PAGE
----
Greeks bearing debts

The euro was a bad idea in 1999, and it's a disaster now.

I have a long memory, and a thin skin, and often lie awake at night, grinding my teeth, reliving the insults born by Tories in our wilderness decades. I suppose it's too much to expect an apology from the politicians who were pro-Euro hysterics at our general elections, until quite recently? People like, ooh I don't know, Chris Huhne?

If we get rid of sterling and adopt the euro, we will also get rid of sterling crises and sterling overvaluations. This will give us a real control over our economic environment. (Chris Huhne, 2004).

Substitute "Greek drachma" for "Sterling", and that sentence reads really well now, doesn't it Chris? (Hat tip to Dan Hannan for a list of many similar, delicious-with-hindsight comments).

Setting Huhne's points aside, it's worth recalling the argument repeatedly made by those of us who didn't want to join the euro, because -- with respect to the Greek tragedy currently unfolding -- it was all so entirely predictable.

We said that a monetary union couldn't work, because a single interest rate for a continent of such disparate economies could not be suited to them all. Since the interest rate was likely to be set low to suit the productive Germans, it would spell inflationary doom for countries like Ireland and Greece.

No-one ever had an answer to the single interest rate dilemma. Part of the reason it was so compelling to most Conservatives (Ken Clarke, as ever, an honourable exception) was that we had lived through two examples where UK interest rates led to devastating domestic outcomes. The ERM fiasco of Black Wednesday is well-rehearsed. Less commented on is that we had all lived through what happened in the north of the UK in the 1980s, when an interest rate was necessarily set to control inflation in the south. If it's hard enough to make one rate suitable for a single state, it beggars belief that anyone imagined that a single rate could suit economies stretching from Dublin to Athens via Berlin.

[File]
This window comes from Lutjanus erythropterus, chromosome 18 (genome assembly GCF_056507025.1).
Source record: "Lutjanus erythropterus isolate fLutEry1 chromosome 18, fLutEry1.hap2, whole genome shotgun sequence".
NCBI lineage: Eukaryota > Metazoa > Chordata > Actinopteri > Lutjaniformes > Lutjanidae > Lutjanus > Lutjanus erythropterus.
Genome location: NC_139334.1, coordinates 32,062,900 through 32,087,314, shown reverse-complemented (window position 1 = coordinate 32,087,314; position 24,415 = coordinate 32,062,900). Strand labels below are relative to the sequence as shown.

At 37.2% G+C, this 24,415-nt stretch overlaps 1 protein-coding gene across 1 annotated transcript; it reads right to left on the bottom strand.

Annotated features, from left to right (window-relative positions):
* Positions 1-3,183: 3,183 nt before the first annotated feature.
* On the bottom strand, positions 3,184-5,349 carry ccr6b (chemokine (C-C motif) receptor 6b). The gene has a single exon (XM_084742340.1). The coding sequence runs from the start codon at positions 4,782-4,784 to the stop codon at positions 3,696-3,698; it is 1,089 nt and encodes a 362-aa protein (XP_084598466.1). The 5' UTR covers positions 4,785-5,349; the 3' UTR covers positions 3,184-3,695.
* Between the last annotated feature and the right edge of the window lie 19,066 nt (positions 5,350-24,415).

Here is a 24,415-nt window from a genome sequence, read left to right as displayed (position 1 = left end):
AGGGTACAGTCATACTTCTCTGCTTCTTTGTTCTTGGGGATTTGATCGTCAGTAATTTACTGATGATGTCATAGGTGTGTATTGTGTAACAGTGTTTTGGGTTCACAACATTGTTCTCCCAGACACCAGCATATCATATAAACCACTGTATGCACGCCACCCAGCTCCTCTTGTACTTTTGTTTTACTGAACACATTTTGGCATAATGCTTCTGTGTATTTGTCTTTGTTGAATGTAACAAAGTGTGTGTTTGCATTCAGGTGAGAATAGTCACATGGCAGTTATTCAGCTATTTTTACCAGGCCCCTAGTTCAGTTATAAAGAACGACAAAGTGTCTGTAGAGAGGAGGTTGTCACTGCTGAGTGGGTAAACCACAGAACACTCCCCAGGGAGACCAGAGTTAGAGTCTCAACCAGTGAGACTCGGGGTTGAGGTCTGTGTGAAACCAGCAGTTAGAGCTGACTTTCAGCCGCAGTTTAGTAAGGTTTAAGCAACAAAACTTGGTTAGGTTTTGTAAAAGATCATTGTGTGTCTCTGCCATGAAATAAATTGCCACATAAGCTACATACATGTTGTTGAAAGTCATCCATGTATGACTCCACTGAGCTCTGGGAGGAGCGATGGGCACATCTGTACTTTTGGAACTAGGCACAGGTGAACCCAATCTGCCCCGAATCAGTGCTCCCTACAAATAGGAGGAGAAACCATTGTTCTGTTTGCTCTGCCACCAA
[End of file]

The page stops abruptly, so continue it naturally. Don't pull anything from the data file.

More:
As of course, it could not. The banking crises only exacerbated what was already evident: some countries had embarked on uncontrolled (by the ECB's central rate) inflationary bubbles of debt-funded spending. When the credit dried up, the crises set in. Now Greek government debt is worthless, and its people are rioting against the austerity measures imposed on them by the IMF, and the obvious route open to a country in such a terrible situation -- devalue your currency and hope for growth in exports -- is shut off from them, while they remain locked into the euro.

William Hague was derided in 2001 for likening the eurozone to being locked into a burning building with no exits. With apologies to the late, great Bob Monkhouse: they laughed when we said we didn't want to join the euro. They're not laughing now.

Not that being right in 2001 is any cause for cheer ten years later. In the morose phraseology of Douglas Carswell MP, we may have avoided the trap of monetary union, but we appear to have signed up for the accompanying debt union regardless. Still: leaving the euro must be Greece's least worst option. I know that exposure to Greek debt is worldwide, but (I'm sure an economist will tell me otherwise) would suffering that exposure be worse than throwing more good money after bad? Until which point?